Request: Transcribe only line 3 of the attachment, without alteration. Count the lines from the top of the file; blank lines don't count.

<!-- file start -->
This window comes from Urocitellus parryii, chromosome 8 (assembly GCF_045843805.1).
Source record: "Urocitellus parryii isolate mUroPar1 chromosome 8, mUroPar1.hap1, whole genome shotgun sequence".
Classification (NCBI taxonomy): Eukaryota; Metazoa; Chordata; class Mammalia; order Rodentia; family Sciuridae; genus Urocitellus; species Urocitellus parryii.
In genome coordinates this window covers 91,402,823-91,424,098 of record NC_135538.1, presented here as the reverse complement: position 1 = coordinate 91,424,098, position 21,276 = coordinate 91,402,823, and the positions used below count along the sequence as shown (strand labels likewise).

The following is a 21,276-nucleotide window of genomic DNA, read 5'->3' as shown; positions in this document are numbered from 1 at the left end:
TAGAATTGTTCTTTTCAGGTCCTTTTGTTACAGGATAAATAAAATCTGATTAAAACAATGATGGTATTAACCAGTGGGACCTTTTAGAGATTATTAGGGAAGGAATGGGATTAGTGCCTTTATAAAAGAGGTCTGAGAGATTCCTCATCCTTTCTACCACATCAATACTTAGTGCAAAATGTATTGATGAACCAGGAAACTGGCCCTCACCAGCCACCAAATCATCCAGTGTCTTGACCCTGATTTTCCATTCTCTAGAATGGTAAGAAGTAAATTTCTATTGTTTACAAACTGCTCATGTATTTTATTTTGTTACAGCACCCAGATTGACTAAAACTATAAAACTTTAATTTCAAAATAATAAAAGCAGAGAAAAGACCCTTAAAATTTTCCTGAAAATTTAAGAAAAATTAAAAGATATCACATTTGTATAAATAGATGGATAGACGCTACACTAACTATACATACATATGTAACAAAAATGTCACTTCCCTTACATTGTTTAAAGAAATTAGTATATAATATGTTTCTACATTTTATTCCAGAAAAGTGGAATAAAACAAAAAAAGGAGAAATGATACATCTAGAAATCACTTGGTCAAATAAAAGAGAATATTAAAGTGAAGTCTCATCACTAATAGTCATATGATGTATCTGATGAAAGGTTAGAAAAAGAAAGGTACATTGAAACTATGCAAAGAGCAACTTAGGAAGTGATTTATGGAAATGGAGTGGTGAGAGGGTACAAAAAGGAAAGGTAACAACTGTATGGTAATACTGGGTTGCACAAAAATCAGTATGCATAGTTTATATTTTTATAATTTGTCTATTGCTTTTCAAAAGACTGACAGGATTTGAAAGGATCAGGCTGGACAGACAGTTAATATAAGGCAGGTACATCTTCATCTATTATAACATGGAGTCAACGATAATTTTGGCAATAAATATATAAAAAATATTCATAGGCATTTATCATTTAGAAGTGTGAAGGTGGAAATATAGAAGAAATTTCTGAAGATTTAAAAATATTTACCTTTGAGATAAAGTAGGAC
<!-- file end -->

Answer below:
Classification (NCBI taxonomy): Eukaryota; Metazoa; Chordata; class Mammalia; order Rodentia; family Sciuridae; genus Urocitellus; species Urocitellus parryii.